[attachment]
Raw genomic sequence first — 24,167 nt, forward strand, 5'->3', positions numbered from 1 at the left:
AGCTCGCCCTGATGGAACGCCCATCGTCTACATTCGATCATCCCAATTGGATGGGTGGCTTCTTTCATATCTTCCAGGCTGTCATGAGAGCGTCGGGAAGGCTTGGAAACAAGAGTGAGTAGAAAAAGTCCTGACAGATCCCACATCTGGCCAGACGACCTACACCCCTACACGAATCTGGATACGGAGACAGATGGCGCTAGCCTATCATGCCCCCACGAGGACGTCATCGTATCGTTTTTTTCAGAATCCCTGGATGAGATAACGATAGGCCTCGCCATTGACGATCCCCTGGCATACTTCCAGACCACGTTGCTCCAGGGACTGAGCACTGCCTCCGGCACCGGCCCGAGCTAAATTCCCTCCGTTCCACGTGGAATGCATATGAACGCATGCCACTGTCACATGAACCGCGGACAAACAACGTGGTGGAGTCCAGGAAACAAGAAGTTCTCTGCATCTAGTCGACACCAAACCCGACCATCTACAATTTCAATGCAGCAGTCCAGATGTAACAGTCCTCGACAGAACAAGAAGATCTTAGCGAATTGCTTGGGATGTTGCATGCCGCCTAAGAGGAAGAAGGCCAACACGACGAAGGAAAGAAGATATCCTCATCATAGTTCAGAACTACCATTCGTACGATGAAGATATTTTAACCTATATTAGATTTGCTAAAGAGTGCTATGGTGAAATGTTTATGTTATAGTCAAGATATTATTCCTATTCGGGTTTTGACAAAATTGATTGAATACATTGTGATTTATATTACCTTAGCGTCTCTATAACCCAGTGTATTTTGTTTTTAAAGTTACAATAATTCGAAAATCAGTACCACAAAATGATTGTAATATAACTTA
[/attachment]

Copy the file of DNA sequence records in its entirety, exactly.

Raw genomic sequence first — 24,167 nt, forward strand, 5'->3', positions numbered from 1 at the left:
AGCTCGCCCTGATGGAACGCCCATCGTCTACATTCGATCATCCCAATTGGATGGGTGGCTTCTTTCATATCTTCCAGGCTGTCATGAGAGCGTCGGGAAGGCTTGGAAACAAGAGTGAGTAGAAAAAGTCCTGACAGATCCCACATCTGGCCAGACGACCTACACCCCTACACGAATCTGGATACGGAGACAGATGGCGCTAGCCTATCATGCCCCCACGAGGACGTCATCGTATCGTTTTTTTCAGAATCCCTGGATGAGATAACGATAGGCCTCGCCATTGACGATCCCCTGGCATACTTCCAGACCACGTTGCTCCAGGGACTGAGCACTGCCTCCGGCACCGGCCCGAGCTAAATTCCCTCCGTTCCACGTGGAATGCATATGAACGCATGCCACTGTCACATGAACCGCGGACAAACAACGTGGTGGAGTCCAGGAAACAAGAAGTTCTCTGCATCTAGTCGACACCAAACCCGACCATCTACAATTTCAATGCAGCAGTCCAGATGTAACAGTCCTCGACAGAACAAGAAGATCTTAGCGAATTGCTTGGGATGTTGCATGCCGCCTAAGAGGAAGAAGGCCAACACGACGAAGGAAAGAAGATATCCTCATCATAGTTCAGAACTACCATTCGTACGATGAAGATATTTTAACCTATATTAGATTTGCTAAAGAGTGCTATGGTGAAATGTTTATGTTATAGTCAAGATATTATTCCTATTCGGGTTTTGACAAAATTGATTGAATACATTGTGATTTATATTACCTTAGCGTCTCTATAACCCAGTGTATTTTGTTTTTAAAGTTACAATAATTCGAAAATCAGTACCACAAAATGATTGTAATATAACTTA